Talk Wetlands and management of runoff upstream of roadways and railways

Road and rail networks are linear transport infrastructure on the ground (ILTS). The ILTS can widely collect the runoff by means of drainage ditches that run along the upstream of ILTS, and then are directed to underground passages to evacuate the runoff downstream. In the aim to not create flash floods in the downstream of a ILTS, a retention device can be installed to complement the upstream drainage device. For security issues, they are placed just downstream of ILTS.

The RIZHU project aims to analyze the opportunities of creation or reactivation of wetlands in hillslopes and rivers that are located upstream of a ILTS. The objective is to slowdown the runoff before it reaches the ILTS's drainage system.

The RIZHU method aims to reveal, where in a landscape, a humid zone exists, was drained or could take place. This opportunity analysis must be completed with a safety study.

On an operational level, RIZHU method is a new approach of the hydraulic context beyond the simple runoff contribution to a ILTS. By knowing which part of a watershed generates the runoff and which are the runoff pathways that feed a storage area where a humid zone takes place or can develop, it seems possible:

  • to look in a before-project stage, for a planned ILTS, where existing and potential humid zones are located. This, in the aim to reduce the environmental impact of a new ILTS, while seeking to promote the humid zone functioning and as well provide ecosystem service and flood control service. This, to protect the ILTS but also the more downstream issues;
  • to diagnose, for an existing ILTS, the effects of land use change towards more runoff. This, for considering solutions for maintaining the security-level of the ILTS by integrating the development of humid zones in the land use change;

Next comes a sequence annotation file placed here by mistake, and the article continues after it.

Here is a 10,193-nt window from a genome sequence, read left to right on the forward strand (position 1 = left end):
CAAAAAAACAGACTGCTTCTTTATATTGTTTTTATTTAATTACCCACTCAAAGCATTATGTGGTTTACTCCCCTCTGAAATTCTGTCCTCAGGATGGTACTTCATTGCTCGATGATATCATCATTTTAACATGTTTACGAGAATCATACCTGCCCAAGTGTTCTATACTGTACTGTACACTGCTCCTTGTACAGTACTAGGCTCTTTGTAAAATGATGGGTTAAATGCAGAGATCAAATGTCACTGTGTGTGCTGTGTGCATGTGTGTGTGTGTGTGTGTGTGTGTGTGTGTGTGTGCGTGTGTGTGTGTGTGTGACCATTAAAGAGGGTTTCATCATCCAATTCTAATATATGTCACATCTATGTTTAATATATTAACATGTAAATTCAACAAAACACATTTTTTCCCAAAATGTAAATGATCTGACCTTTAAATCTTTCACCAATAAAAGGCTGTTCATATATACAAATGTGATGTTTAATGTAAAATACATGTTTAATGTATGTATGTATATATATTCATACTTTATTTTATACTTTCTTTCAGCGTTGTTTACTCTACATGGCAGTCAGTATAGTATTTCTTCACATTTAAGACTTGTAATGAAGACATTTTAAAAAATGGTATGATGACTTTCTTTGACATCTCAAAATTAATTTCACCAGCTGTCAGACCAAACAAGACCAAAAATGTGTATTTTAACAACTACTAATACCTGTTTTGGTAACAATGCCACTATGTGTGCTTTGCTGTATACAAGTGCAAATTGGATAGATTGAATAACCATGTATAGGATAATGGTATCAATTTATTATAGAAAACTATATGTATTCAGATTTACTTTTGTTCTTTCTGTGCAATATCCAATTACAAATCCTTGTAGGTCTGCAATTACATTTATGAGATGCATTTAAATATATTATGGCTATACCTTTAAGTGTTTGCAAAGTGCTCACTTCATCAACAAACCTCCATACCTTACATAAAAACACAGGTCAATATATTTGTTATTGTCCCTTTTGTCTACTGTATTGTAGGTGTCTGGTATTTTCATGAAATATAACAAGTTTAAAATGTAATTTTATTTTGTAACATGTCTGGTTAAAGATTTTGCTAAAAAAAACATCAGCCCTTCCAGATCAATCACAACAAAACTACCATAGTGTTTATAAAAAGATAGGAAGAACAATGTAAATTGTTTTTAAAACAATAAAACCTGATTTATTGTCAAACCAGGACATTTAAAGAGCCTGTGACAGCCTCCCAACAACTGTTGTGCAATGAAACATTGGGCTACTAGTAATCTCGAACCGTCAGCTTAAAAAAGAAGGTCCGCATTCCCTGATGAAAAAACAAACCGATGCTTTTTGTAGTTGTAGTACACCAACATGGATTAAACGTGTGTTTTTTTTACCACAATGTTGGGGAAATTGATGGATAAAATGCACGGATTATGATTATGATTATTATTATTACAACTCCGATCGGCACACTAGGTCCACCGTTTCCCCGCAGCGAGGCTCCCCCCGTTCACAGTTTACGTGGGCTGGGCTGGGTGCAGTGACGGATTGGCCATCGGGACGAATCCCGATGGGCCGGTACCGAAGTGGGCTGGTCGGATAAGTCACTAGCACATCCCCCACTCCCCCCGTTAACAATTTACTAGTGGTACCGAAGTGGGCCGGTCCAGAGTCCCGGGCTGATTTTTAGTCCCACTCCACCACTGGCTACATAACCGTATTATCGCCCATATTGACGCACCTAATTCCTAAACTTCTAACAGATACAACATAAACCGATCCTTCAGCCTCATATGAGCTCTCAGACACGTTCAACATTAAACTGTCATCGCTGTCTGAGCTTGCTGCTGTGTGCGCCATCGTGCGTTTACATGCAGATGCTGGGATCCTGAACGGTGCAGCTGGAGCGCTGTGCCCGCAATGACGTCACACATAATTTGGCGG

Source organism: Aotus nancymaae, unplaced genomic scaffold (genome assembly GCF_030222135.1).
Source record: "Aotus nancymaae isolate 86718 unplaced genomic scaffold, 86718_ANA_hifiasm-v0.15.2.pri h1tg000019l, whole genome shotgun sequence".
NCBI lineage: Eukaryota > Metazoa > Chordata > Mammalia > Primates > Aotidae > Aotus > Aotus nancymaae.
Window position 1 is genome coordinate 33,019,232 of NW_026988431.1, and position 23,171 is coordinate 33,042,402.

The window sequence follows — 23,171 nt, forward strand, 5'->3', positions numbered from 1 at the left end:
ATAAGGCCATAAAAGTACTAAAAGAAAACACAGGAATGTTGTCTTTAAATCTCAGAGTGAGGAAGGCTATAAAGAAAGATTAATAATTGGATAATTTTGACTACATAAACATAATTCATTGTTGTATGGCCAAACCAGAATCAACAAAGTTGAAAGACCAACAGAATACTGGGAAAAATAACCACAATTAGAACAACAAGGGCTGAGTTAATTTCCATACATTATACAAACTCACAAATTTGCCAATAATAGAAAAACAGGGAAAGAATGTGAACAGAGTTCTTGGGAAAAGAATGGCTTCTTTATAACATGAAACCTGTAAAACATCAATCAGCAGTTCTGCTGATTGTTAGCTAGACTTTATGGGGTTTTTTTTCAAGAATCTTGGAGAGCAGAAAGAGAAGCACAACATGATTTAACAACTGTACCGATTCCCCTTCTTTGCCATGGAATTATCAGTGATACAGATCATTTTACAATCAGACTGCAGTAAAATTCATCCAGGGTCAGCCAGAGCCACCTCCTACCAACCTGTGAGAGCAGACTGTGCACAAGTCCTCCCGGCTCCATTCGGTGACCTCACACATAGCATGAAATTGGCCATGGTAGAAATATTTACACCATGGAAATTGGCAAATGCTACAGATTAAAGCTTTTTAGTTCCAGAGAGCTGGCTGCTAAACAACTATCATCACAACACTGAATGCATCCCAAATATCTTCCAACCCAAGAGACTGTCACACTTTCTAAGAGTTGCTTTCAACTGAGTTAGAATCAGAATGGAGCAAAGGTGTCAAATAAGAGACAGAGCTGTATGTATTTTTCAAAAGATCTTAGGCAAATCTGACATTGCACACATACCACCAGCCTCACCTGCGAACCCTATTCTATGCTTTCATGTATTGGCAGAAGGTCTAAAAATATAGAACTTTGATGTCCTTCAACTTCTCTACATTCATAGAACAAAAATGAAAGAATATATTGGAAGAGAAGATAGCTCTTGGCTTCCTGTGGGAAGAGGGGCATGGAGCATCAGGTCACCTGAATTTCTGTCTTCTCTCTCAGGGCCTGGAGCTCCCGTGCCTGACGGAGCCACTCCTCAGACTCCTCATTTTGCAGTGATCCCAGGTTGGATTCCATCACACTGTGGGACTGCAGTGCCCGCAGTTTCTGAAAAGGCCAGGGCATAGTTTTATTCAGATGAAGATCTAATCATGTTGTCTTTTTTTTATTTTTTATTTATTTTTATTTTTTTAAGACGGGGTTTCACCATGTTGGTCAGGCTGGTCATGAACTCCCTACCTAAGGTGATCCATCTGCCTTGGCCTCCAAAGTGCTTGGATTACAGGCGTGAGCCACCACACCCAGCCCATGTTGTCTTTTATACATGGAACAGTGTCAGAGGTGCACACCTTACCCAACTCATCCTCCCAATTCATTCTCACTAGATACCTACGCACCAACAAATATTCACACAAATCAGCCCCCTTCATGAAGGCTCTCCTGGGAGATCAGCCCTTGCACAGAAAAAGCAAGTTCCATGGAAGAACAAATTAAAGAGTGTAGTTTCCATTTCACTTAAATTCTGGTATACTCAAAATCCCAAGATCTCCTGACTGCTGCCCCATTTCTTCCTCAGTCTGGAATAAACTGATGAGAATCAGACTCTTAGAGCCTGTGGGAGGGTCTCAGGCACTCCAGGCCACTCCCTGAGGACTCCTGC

• to reconnect the runoff feeding of humid zones for which the runoff production area has been cut by the ILTS.

This strategy of spatial analysis aims to maintain or rebuild the network mesh of humid zones that was interrupted by the ILTS construction. A max distance of 500m between humid zones is required to ensure its ecological functioning.

The RIZHU method is based on hydrological analysis using GIS layers. The topography, soil and land use are combined. In this work, it is first introduced the method of selection of GIS indicators. It is then evaluated the ability of the method to identify humid zones by comparing the predictions with existing wetland. An application on two test sites located along a high-speed train line, provides an initial operational evaluation of the method.

First results indicate the method is able to find existing humid zones in a region which was not used to calibrate it. Second, a field trip revealed that the method can fail due to missing information in the present method. Third, another field trip revealed that the method was able to detect a small humid zone isolated in a drained agricultural plain.

wetlands, biodiversity, runoff control, railways, roadways